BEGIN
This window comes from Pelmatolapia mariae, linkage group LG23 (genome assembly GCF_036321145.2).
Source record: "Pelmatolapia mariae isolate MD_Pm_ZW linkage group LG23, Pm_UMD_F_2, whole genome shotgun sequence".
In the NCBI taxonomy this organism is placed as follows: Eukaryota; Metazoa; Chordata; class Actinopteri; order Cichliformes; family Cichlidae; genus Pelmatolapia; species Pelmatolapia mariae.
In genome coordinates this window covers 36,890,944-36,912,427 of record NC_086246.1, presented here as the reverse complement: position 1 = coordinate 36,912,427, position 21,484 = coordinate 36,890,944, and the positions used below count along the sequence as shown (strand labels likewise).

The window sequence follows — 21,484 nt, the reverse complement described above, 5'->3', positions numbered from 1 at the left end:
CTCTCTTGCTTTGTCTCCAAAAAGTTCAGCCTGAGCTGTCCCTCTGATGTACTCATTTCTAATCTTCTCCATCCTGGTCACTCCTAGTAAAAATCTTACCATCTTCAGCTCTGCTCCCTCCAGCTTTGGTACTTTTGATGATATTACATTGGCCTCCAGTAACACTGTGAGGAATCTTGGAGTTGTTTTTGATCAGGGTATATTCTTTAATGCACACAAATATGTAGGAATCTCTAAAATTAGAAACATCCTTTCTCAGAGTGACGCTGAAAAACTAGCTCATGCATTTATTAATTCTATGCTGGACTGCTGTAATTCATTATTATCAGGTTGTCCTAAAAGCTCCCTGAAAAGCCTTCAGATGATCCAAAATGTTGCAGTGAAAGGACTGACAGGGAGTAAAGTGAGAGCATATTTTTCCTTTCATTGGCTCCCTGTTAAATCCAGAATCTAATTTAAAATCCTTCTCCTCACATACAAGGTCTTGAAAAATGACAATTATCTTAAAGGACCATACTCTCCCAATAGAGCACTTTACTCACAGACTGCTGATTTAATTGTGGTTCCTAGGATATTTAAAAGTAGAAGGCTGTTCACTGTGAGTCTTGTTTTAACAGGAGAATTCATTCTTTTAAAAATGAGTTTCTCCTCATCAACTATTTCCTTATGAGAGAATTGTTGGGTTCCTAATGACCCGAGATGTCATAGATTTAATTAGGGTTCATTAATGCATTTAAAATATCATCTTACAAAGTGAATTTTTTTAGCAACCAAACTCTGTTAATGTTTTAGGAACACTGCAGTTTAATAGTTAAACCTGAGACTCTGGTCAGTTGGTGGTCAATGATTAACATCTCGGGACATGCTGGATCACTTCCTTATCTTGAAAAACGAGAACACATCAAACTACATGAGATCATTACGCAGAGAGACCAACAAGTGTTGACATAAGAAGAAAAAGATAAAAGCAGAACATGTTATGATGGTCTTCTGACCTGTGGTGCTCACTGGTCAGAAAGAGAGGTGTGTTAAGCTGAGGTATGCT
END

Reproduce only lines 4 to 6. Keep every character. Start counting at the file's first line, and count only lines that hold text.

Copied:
In genome coordinates this window covers 36,890,944-36,912,427 of record NC_086246.1, presented here as the reverse complement: position 1 = coordinate 36,912,427, position 21,484 = coordinate 36,890,944, and the positions used below count along the sequence as shown (strand labels likewise).

The window sequence follows — 21,484 nt, the reverse complement described above, 5'->3', positions numbered from 1 at the left end:
CTCTCTTGCTTTGTCTCCAAAAAGTTCAGCCTGAGCTGTCCCTCTGATGTACTCATTTCTAATCTTCTCCATCCTGGTCACTCCTAGTAAAAATCTTACCATCTTCAGCTCTGCTCCCTCCAGCTTTGGTACTTTTGATGATATTACATTGGCCTCCAGTAACACTGTGAGGAATCTTGGAGTTGTTTTTGATCAGGGTATATTCTTTAATGCACACAAATATGTAGGAATCTCTAAAATTAGAAACATCCTTTCTCAGAGTGACGCTGAAAAACTAGCTCATGCATTTATTAATTCTATGCTGGACTGCTGTAATTCATTATTATCAGGTTGTCCTAAAAGCTCCCTGAAAAGCCTTCAGATGATCCAAAATGTTGCAGTGAAAGGACTGACAGGGAGTAAAGTGAGAGCATATTTTTCCTTTCATTGGCTCCCTGTTAAATCCAGAATCTAATTTAAAATCCTTCTCCTCACATACAAGGTCTTGAAAAATGACAATTATCTTAAAGGACCATACTCTCCCAATAGAGCACTTTACTCACAGACTGCTGATTTAATTGTGGTTCCTAGGATATTTAAAAGTAGAAGGCTGTTCACTGTGAGTCTTGTTTTAACAGGAGAATTCATTCTTTTAAAAATGAGTTTCTCCTCATCAACTATTTCCTTATGAGAGAATTGTTGGGTTCCTAATGACCCGAGATGTCATAGATTTAATTAGGGTTCATTAATGCATTTAAAATATCATCTTACAAAGTGAATTTTTTTAGCAACCAAACTCTGTTAATGTTTTAGGAACACTGCAGTTTAATAGTTAAACCTGAGACTCTGGTCAGTTGGTGGTCAATGATTAACATCTCGGGACATGCTGGATCACTTCCTTATCTTGAAAAACGAGAACACATCAAACTACATGAGATCATTACGCAGAGAGACCAACAAGTGTTGACATAAGAAGAAAAAGATAAAAGCAGAACATGTTATGATGGTCTTCTGACCTGTGGTGCTCACTGGTCAGAAAGAGAGGTGTGTTAAGCTGAGGTATGCT